RARA-AVIS: Gender and Hard-Boiled Mysteries

From: Teri Stock ( tstock@sbcglobal.net)
Date: 28 Aug 2001

My apologies this is a bit late for the discussion, but it took me a while to sort out how to send it successfully from my new email address. So belatedly, here are my thoughts on the gender disagreement:

I'm creeping out of lurkdom to say I think the crux of the disagreement about females and hard-boiled mysteries lies in assumptions not about gender, but rather about that perennial thread: what is the definition of
"hard-boiled." Jim seemed to be taking for granted that the typical Golden Age hard-boiled protagonist, almost invariably a tough guy prone to physical violence and sexual prowess, defines the genre.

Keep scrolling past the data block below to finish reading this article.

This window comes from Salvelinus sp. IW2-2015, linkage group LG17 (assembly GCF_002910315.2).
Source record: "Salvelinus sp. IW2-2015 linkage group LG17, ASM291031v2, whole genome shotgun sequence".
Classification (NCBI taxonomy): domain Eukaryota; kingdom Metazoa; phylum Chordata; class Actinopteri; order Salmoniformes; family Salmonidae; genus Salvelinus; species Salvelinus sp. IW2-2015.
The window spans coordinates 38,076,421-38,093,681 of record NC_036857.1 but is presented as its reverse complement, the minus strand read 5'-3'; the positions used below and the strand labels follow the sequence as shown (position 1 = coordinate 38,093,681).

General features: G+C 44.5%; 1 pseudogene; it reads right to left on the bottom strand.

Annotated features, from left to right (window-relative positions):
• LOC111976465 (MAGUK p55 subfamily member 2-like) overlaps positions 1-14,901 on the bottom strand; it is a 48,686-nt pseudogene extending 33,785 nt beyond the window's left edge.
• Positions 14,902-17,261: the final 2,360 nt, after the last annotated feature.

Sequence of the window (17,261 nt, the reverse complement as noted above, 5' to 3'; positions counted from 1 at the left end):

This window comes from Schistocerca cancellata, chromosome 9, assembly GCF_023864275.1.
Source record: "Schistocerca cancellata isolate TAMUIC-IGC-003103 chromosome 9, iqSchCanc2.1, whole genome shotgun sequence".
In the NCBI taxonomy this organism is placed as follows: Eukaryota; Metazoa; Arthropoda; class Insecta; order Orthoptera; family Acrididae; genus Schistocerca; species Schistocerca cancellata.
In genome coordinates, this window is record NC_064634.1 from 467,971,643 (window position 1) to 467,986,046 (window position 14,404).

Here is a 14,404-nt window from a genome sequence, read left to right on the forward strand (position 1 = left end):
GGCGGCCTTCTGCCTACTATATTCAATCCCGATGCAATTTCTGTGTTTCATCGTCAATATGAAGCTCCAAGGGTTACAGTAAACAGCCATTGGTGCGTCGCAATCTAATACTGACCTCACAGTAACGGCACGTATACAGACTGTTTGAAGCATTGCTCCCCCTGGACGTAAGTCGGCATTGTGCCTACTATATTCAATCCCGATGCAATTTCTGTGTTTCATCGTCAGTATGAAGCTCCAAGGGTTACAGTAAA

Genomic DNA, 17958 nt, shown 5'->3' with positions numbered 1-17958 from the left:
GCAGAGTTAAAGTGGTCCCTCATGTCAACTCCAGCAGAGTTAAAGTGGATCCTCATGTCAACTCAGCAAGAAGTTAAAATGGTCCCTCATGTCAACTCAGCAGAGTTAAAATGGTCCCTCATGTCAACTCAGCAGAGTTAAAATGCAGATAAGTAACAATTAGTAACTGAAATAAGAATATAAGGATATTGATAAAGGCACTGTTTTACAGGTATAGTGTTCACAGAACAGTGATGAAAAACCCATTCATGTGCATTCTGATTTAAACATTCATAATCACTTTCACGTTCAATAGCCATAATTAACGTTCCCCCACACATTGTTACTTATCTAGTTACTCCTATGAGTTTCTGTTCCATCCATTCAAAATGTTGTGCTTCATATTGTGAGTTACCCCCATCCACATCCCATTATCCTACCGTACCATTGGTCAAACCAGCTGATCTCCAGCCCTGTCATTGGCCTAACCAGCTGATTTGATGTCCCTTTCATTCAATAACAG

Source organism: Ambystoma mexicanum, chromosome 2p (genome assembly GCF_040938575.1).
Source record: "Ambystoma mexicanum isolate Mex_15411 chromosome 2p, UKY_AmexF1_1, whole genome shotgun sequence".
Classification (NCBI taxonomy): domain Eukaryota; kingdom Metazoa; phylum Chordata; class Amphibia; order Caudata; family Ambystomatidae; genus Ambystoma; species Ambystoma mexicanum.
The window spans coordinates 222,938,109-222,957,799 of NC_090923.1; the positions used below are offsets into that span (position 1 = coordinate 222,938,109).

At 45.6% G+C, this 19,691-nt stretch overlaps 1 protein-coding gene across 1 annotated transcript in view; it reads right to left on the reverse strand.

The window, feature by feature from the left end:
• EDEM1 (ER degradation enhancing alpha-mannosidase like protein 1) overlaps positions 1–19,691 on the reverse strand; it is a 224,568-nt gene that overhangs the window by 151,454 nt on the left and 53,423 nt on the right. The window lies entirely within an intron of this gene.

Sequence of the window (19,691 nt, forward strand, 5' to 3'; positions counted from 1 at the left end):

I, on the other hand, find that I really dislike most of the work from that era, probably for the very reasons of sexism (and to me, shallowness of character) given. I do, however, like most of the hard-boiled fiction authored in the last two or three decades. To me the definition of hard-boiled has to do with a tough, realistic and often cynical attitude, with a recognition that evil and violence exist in the world. Using violence themselves is only one, and not the most important, method hard-boiled protagonists use to survive on the mean streets. I not only find it believable that a woman would have a hard-boiled approach to life, I know many who do, only a few of whom are authors or protagonists of hard-boiled mysteries.

Yes, the traditional hard-boiled private detective may reflect a male fantasy, but that character is only one of many facets of hard-boiled literature as it exists today.

Just a thought...


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